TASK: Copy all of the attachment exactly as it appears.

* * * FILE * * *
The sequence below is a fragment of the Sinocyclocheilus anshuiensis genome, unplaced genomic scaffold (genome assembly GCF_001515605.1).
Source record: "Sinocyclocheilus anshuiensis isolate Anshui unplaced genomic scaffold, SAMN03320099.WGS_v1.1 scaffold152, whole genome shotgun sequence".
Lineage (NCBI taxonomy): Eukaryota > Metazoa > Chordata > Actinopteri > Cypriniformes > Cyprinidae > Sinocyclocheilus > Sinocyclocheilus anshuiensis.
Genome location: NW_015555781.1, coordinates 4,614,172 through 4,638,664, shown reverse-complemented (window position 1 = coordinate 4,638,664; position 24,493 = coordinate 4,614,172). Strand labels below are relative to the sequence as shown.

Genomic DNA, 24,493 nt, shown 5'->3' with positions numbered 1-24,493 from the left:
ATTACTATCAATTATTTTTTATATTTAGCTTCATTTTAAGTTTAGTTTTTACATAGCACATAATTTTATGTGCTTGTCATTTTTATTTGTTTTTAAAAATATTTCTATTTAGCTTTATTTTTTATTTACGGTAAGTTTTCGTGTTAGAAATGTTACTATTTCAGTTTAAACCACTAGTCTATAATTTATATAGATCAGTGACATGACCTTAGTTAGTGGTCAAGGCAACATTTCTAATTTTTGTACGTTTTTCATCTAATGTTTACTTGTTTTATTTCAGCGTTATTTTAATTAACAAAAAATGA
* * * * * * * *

The sequence below is a fragment of the Sinocyclocheilus anshuiensis genome, unplaced genomic scaffold (genome assembly GCF_001515605.1).
Source record: "Sinocyclocheilus anshuiensis isolate Anshui unplaced genomic scaffold, SAMN03320099.WGS_v1.1 scaffold152, whole genome shotgun sequence".
Lineage (NCBI taxonomy): Eukaryota > Metazoa > Chordata > Actinopteri > Cypriniformes > Cyprinidae > Sinocyclocheilus > Sinocyclocheilus anshuiensis.
Genome location: NW_015555781.1, coordinates 4,614,172 through 4,638,664, shown reverse-complemented (window position 1 = coordinate 4,638,664; position 24,493 = coordinate 4,614,172). Strand labels below are relative to the sequence as shown.

Genomic DNA, 24,493 nt, shown 5'->3' with positions numbered 1-24,493 from the left:
ATTACTATCAATTATTTTTTATATTTAGCTTCATTTTAAGTTTAGTTTTTACATAGCACATAATTTTATGTGCTTGTCATTTTTATTTGTTTTTAAAAATATTTCTATTTAGCTTTATTTTTTATTTACGGTAAGTTTTCGTGTTAGAAATGTTACTATTTCAGTTTAAACCACTAGTCTATAATTTATATAGATCAGTGACATGACCTTAGTTAGTGGTCAAGGCAACATTTCTAATTTTTGTACGTTTTTCATCTAATGTTTACTTGTTTTATTTCAGCGTTATTTTAATTAACAAAAAATGA